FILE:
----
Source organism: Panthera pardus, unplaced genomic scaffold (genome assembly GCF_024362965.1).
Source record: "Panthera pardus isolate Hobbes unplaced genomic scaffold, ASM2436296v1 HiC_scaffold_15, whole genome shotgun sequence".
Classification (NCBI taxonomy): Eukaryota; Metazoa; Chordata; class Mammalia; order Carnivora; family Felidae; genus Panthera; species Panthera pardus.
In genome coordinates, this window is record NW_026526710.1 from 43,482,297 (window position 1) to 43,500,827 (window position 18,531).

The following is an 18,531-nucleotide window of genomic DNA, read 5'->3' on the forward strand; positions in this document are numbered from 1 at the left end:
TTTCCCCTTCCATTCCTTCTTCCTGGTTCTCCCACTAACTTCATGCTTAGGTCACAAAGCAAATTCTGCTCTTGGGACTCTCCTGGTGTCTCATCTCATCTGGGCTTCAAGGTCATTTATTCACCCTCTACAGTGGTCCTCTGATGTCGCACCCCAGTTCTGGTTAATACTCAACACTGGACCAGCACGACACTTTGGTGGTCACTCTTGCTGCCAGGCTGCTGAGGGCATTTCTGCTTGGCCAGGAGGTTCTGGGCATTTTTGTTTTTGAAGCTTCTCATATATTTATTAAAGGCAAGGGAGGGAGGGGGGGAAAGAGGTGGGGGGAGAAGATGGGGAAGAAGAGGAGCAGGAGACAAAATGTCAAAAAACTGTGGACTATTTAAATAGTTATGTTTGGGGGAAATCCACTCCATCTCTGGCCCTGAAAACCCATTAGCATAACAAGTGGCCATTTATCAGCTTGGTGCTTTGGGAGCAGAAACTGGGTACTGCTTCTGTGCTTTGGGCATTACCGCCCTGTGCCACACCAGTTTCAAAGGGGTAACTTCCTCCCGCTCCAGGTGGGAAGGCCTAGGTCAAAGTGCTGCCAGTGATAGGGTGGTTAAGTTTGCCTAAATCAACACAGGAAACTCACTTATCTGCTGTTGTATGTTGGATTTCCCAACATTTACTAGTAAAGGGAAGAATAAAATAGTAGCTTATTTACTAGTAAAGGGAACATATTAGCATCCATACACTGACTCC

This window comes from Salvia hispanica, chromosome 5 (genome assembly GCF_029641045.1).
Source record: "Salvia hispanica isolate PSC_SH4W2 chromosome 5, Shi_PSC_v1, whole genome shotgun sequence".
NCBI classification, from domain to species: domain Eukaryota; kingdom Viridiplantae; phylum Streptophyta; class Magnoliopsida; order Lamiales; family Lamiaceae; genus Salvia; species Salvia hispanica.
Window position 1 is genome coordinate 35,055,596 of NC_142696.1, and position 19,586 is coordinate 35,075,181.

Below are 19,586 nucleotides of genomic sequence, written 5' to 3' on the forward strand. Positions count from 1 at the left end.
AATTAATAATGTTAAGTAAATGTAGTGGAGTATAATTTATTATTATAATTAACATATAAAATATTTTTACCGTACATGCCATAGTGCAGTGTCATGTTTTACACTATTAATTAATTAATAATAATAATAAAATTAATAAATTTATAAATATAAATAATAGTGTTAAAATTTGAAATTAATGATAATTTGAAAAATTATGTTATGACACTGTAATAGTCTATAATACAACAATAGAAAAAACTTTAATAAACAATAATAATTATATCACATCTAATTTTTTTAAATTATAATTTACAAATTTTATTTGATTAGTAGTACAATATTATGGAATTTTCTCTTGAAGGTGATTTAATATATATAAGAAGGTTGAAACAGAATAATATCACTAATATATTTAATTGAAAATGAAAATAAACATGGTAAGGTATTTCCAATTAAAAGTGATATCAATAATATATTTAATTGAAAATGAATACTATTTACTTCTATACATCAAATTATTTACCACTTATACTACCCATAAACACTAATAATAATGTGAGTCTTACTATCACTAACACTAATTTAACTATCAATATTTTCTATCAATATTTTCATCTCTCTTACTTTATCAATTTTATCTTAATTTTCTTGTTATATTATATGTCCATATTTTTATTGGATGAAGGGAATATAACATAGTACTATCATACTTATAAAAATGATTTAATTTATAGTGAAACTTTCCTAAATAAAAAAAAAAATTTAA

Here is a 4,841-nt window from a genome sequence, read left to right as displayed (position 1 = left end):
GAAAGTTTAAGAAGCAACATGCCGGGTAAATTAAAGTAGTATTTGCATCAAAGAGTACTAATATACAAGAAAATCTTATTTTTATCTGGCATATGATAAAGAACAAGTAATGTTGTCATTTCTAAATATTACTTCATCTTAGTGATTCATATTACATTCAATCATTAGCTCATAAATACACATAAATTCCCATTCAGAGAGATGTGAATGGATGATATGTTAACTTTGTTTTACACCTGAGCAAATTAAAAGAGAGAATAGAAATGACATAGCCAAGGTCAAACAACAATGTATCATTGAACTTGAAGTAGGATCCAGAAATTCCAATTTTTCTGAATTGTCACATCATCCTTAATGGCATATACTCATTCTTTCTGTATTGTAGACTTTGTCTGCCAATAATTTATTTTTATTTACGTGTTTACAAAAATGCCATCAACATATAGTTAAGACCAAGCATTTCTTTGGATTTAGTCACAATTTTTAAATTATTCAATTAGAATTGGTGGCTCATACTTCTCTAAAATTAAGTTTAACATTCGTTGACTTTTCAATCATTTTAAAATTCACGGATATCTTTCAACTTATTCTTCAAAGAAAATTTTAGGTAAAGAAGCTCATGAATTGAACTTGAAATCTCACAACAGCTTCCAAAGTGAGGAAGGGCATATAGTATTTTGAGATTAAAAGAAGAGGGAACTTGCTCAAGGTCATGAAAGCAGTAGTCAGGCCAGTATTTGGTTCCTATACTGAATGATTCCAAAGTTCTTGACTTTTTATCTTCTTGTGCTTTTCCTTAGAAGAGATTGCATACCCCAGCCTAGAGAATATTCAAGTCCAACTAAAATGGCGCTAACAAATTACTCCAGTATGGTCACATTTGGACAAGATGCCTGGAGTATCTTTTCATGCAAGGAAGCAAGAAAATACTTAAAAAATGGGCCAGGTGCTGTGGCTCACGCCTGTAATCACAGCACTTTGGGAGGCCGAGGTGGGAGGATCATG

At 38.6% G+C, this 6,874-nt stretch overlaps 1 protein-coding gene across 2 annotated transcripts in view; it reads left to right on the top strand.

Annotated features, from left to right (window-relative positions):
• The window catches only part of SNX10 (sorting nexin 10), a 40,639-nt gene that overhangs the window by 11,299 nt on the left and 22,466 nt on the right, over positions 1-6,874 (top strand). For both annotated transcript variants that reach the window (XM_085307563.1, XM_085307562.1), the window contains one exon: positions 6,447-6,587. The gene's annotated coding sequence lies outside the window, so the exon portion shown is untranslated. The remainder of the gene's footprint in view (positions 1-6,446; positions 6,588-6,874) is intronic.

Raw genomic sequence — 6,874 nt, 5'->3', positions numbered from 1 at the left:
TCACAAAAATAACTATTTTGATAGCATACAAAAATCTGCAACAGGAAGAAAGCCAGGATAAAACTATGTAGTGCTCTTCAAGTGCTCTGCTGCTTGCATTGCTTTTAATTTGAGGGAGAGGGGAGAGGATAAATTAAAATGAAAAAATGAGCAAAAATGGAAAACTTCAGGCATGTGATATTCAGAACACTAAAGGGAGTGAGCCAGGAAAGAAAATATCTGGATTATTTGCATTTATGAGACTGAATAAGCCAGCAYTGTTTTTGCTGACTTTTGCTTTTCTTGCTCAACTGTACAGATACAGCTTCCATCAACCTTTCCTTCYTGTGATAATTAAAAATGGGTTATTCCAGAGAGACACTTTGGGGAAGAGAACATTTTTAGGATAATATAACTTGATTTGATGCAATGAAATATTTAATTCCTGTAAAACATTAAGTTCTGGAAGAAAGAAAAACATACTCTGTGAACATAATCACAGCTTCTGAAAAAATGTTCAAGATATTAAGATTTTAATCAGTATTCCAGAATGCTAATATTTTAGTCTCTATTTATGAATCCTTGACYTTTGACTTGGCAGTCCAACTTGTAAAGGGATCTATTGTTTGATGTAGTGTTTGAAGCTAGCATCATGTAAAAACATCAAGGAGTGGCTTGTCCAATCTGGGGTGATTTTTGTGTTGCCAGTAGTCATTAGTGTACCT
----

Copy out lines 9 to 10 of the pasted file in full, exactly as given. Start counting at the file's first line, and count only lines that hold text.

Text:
NCBI classification, from domain to species: domain Eukaryota; kingdom Viridiplantae; phylum Streptophyta; class Magnoliopsida; order Lamiales; family Lamiaceae; genus Salvia; species Salvia hispanica.
Window position 1 is genome coordinate 35,055,596 of NC_142696.1, and position 19,586 is coordinate 35,075,181.